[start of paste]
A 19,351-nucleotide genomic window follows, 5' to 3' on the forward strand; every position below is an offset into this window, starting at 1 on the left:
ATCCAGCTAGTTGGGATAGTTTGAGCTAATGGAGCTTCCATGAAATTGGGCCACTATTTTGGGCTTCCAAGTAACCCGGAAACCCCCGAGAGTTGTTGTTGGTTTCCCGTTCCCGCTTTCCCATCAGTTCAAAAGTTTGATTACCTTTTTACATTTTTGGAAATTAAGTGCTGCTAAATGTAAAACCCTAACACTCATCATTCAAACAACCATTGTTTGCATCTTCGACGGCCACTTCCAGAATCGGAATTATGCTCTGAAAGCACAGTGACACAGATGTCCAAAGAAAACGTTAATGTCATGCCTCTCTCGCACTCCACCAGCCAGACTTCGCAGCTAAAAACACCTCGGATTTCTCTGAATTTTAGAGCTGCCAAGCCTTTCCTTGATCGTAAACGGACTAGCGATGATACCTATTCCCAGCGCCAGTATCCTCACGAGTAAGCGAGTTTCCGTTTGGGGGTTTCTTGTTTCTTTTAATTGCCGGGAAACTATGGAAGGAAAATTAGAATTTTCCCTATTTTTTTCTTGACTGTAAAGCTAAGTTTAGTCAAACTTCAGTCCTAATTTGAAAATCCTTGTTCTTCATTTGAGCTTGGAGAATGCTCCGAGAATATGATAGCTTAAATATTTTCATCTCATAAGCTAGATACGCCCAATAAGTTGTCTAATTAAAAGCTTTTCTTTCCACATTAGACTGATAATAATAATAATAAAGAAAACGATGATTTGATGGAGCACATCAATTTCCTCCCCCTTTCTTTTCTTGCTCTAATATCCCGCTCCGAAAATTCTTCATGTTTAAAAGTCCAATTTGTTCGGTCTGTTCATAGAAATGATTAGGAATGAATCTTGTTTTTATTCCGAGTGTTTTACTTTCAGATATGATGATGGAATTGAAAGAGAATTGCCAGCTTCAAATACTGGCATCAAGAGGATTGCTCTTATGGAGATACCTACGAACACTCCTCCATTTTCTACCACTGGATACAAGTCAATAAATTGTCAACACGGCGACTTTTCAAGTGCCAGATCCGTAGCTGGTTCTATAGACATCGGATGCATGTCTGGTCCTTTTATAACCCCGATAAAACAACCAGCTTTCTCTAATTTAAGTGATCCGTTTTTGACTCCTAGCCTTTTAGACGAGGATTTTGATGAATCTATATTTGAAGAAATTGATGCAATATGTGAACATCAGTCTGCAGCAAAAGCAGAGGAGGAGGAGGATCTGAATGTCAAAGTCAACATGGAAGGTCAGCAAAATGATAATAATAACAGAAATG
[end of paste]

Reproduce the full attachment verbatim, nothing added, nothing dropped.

A 19,351-nucleotide genomic window follows, 5' to 3' on the forward strand; every position below is an offset into this window, starting at 1 on the left:
ATCCAGCTAGTTGGGATAGTTTGAGCTAATGGAGCTTCCATGAAATTGGGCCACTATTTTGGGCTTCCAAGTAACCCGGAAACCCCCGAGAGTTGTTGTTGGTTTCCCGTTCCCGCTTTCCCATCAGTTCAAAAGTTTGATTACCTTTTTACATTTTTGGAAATTAAGTGCTGCTAAATGTAAAACCCTAACACTCATCATTCAAACAACCATTGTTTGCATCTTCGACGGCCACTTCCAGAATCGGAATTATGCTCTGAAAGCACAGTGACACAGATGTCCAAAGAAAACGTTAATGTCATGCCTCTCTCGCACTCCACCAGCCAGACTTCGCAGCTAAAAACACCTCGGATTTCTCTGAATTTTAGAGCTGCCAAGCCTTTCCTTGATCGTAAACGGACTAGCGATGATACCTATTCCCAGCGCCAGTATCCTCACGAGTAAGCGAGTTTCCGTTTGGGGGTTTCTTGTTTCTTTTAATTGCCGGGAAACTATGGAAGGAAAATTAGAATTTTCCCTATTTTTTTCTTGACTGTAAAGCTAAGTTTAGTCAAACTTCAGTCCTAATTTGAAAATCCTTGTTCTTCATTTGAGCTTGGAGAATGCTCCGAGAATATGATAGCTTAAATATTTTCATCTCATAAGCTAGATACGCCCAATAAGTTGTCTAATTAAAAGCTTTTCTTTCCACATTAGACTGATAATAATAATAATAAAGAAAACGATGATTTGATGGAGCACATCAATTTCCTCCCCCTTTCTTTTCTTGCTCTAATATCCCGCTCCGAAAATTCTTCATGTTTAAAAGTCCAATTTGTTCGGTCTGTTCATAGAAATGATTAGGAATGAATCTTGTTTTTATTCCGAGTGTTTTACTTTCAGATATGATGATGGAATTGAAAGAGAATTGCCAGCTTCAAATACTGGCATCAAGAGGATTGCTCTTATGGAGATACCTACGAACACTCCTCCATTTTCTACCACTGGATACAAGTCAATAAATTGTCAACACGGCGACTTTTCAAGTGCCAGATCCGTAGCTGGTTCTATAGACATCGGATGCATGTCTGGTCCTTTTATAACCCCGATAAAACAACCAGCTTTCTCTAATTTAAGTGATCCGTTTTTGACTCCTAGCCTTTTAGACGAGGATTTTGATGAATCTATATTTGAAGAAATTGATGCAATATGTGAACATCAGTCTGCAGCAAAAGCAGAGGAGGAGGAGGATCTGAATGTCAAAGTCAACATGGAAGGTCAGCAAAATGATAATAATAACAGAAATG